The Regulations are many and complex so it is advisable to employ a HETAS2 registered installer to ensure safe installation, in both NI and ROI. Also make sure the equipment and final installation is CE marked.
Logs vs pellets
Fuel types, volumes, moisture content and automation were covered in some detail in the previous article; other points to note specifically about the difference between log and pellet systems with back boilers are as follows.
Log fed systems rely on manual lighting and feeding, which takes time, not forgetting also the manual labour involved before the appliance reaches useful temperature. Multi fuel stoves are available for burning either logs or coal but, by definition, cannot be optimised for either fuel. Note that burning logs with coal at the same time in multi fuel stoves can produce sulphurous acids that can corrode metal surfaces and reduce appliance lifetime.
Pellets have the advantage of enabling various levels of automation; the lighting, combustion and extinguishing sequence can be timed to occur automatically, providing sufficient fuel is available. Some burner designs deliver more reliable automation than others.
Log burners are unsuitable for installations where the flue/chimney doesn’t provide adequate draught or is susceptible to down draught. Pellet stoves, which have a combustion air fan to control the burn rate, can often be used in these instances due to the forced draught from the combustion air fan.
Pellet stoves often include fan assisted room heat output for rapid space heating and there are models designed to duct blown warm air to other rooms (some log burners can do this too but they’re not the common model you’ll find on the market). Pellet fed appliances with back boilers normally require some daily cleaning and a more thorough weekly clean. Cleaning is a messy process!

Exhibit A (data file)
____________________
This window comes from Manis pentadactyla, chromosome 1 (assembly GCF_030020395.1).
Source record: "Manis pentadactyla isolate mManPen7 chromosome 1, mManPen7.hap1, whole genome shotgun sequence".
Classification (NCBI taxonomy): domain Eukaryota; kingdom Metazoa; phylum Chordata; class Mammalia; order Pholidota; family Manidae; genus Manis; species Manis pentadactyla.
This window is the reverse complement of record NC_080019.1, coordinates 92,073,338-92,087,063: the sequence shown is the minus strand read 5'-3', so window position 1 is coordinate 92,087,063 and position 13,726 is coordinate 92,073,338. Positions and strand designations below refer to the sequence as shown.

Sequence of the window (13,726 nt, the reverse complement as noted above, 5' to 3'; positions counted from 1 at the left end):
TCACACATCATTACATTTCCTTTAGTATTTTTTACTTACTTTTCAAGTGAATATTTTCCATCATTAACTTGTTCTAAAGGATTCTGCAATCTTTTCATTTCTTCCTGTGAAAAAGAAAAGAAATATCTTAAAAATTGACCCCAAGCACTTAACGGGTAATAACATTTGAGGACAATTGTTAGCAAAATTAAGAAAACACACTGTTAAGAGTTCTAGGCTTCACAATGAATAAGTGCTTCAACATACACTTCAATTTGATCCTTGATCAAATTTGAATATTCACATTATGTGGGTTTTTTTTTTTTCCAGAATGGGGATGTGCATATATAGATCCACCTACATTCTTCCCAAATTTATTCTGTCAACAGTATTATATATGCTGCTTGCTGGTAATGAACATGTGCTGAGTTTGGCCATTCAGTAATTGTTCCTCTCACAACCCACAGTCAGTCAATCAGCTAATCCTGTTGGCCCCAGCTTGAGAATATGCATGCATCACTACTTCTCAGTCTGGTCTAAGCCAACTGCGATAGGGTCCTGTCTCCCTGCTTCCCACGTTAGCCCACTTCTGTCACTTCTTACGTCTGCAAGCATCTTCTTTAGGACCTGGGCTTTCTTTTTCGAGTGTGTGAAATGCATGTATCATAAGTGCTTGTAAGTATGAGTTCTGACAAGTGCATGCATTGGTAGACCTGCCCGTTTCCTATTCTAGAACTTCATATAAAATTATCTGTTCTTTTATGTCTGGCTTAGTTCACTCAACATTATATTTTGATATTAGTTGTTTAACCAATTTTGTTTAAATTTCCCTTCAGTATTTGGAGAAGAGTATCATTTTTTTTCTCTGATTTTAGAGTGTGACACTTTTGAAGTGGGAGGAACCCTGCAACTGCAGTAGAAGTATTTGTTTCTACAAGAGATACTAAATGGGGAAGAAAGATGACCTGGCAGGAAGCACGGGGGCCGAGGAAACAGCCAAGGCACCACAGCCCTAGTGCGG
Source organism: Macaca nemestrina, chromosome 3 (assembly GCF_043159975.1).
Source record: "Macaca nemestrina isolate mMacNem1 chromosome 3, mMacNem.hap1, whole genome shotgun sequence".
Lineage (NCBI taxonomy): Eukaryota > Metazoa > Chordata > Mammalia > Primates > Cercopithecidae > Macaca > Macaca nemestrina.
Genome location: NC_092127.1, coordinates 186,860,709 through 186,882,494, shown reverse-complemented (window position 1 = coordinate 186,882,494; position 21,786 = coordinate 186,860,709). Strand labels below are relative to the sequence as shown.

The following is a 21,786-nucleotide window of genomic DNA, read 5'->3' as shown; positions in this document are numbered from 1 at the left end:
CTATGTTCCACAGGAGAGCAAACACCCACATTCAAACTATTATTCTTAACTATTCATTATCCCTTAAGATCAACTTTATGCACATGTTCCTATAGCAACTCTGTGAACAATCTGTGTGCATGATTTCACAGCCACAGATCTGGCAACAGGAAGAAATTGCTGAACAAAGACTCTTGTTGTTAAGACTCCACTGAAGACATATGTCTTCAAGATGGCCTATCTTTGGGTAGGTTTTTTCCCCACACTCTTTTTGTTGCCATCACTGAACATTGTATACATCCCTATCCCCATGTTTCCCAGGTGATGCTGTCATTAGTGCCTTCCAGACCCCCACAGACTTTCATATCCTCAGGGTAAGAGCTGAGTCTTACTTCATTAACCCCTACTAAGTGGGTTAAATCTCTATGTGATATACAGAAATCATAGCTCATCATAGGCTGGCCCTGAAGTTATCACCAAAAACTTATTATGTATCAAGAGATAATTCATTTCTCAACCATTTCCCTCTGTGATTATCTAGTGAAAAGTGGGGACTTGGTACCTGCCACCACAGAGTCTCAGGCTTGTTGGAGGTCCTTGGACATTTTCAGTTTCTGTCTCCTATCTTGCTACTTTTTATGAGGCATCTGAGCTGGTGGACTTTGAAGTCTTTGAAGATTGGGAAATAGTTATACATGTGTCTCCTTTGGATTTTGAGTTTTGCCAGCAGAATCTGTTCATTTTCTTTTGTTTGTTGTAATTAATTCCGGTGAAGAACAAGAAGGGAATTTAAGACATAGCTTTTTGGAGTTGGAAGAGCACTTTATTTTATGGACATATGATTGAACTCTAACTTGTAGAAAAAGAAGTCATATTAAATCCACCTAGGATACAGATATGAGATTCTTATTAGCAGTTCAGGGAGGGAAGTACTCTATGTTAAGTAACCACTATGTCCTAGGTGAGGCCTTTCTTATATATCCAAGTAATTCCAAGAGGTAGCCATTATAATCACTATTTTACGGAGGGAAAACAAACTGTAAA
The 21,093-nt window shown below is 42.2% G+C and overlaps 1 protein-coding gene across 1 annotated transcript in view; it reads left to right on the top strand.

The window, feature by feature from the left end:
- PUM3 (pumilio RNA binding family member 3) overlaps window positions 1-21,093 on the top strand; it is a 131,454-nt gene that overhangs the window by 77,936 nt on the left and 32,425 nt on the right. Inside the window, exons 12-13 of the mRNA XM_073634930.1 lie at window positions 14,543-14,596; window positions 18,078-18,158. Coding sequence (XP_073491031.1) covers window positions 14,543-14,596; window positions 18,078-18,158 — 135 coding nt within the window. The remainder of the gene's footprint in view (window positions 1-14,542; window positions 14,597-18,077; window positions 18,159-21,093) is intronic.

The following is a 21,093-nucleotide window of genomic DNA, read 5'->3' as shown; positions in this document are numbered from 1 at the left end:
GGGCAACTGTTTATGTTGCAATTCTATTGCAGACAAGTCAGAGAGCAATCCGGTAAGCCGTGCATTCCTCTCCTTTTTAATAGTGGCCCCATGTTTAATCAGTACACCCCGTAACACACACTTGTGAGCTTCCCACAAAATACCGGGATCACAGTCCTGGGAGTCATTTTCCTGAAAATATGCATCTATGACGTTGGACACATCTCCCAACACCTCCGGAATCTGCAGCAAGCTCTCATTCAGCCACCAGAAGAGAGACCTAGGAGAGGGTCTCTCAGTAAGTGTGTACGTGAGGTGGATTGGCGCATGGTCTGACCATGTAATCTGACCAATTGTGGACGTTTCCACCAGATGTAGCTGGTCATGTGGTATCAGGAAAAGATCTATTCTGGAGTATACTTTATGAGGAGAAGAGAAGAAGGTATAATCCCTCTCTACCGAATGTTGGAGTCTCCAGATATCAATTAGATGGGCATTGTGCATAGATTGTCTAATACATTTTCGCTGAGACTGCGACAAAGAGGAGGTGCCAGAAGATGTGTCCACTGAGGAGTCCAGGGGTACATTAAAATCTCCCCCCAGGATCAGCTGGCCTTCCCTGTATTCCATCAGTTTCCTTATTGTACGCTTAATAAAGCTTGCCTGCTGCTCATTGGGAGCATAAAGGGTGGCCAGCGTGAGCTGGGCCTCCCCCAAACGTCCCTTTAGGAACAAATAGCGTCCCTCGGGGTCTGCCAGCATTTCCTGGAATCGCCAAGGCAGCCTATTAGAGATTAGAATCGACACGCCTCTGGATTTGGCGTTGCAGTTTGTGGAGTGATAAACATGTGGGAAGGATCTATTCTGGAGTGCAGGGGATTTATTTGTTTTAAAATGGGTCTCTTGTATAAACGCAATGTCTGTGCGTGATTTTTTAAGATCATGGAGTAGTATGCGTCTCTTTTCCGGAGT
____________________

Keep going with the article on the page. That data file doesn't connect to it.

The principles of system sizing were covered in some detail in the previous article and most of those principles apply here, and also to fossil fuel systems.
However, systems with back boilers generally provide at least two functions. In the case of a stove with a back boiler, the functions will be local space heating and hot water and/or wider space heating. In the case of a cooker with a back boiler, it will be cooking, providing some local space heating by default and hot water, and/or wider space heating. Therefore, each of the loads must be fully understood and the system designed to address them.
Any design of stove/cooker will heat the room in which it is located and, if the heat output to the room is too high, the room will become unusable when the appliance is in operation.
Therefore, the start point is to calculate the heat losses from that room and ensure that the heat output from the appliance to the room (normally quoted in kW by the supplier) does not exceed the calculated heat losses3.
It is important to understand that, in a modern, well-insulated house, the design heat losses may well be so low that you cannot source an appliance with a back boiler with a sufficiently low room output. If you choose to go with an oversized boiler the room will be uncomfortably hot.
Once the room output has been calculated, consider the other uses. In any event, the system must be able to dissipate the full boiler output at all times.
Thus, if the boiler is to heat a hot water cylinder, a system must be designed to ensure that, once the hot water cylinder is hot, the heat is diverted to another load.
Similarly, if, for example, the heat is then dissipated to a space heating zone, either another load must be available to accept the heat when that zone reaches temperature or the zone must be left open at all times to allow the boiler to dump heat.
Also bear in mind that during the year, the amount of heat required to keep a building warm varies according to the outside temperature. So if the boiler output is designed to meet the maximum space heating load, for much of the year the appliance will be unusable as it will need to dump too much heat.